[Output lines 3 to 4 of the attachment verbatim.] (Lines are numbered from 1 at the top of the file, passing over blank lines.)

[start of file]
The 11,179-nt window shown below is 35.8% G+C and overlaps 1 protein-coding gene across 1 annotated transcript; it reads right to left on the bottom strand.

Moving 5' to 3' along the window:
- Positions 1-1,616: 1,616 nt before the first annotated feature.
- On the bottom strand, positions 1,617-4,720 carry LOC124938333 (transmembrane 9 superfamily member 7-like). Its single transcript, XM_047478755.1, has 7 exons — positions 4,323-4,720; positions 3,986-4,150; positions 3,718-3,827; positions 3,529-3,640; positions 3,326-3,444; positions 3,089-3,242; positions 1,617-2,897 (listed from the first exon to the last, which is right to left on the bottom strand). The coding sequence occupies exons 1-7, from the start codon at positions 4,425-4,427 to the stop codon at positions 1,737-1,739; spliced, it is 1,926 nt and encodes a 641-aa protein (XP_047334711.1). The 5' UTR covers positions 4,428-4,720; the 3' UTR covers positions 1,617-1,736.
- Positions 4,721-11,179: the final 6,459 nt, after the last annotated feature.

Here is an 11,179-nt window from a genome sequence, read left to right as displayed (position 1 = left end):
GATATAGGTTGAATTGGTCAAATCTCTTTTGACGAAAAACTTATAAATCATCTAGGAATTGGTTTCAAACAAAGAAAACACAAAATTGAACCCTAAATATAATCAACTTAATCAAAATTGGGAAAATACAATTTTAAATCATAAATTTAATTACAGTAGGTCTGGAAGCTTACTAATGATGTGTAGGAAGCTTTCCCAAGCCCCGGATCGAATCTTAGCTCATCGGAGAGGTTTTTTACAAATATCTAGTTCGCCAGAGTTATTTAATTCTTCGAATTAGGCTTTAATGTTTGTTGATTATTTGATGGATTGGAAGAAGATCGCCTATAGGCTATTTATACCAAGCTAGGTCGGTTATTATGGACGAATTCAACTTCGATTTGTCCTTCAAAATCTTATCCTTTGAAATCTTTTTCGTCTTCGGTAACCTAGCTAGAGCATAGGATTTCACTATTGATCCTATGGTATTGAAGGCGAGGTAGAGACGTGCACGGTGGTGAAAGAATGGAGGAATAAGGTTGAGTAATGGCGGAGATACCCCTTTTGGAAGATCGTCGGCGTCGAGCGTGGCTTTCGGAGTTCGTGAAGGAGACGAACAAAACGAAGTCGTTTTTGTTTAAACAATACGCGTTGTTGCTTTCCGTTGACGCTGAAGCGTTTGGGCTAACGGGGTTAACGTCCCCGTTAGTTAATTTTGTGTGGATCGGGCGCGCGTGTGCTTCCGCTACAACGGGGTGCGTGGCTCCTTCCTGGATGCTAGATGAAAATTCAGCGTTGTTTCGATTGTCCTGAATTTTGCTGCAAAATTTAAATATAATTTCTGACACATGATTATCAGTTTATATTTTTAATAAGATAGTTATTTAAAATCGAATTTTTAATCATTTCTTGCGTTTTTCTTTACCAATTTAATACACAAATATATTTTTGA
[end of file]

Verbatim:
- Positions 1-1,616: 1,616 nt before the first annotated feature.
- On the bottom strand, positions 1,617-4,720 carry LOC124938333 (transmembrane 9 superfamily member 7-like). Its single transcript, XM_047478755.1, has 7 exons — positions 4,323-4,720; positions 3,986-4,150; positions 3,718-3,827; positions 3,529-3,640; positions 3,326-3,444; positions 3,089-3,242; positions 1,617-2,897 (listed from the first exon to the last, which is right to left on the bottom strand). The coding sequence occupies exons 1-7, from the start codon at positions 4,425-4,427 to the stop codon at positions 1,737-1,739; spliced, it is 1,926 nt and encodes a 641-aa protein (XP_047334711.1). The 5' UTR covers positions 4,428-4,720; the 3' UTR covers positions 1,617-1,736.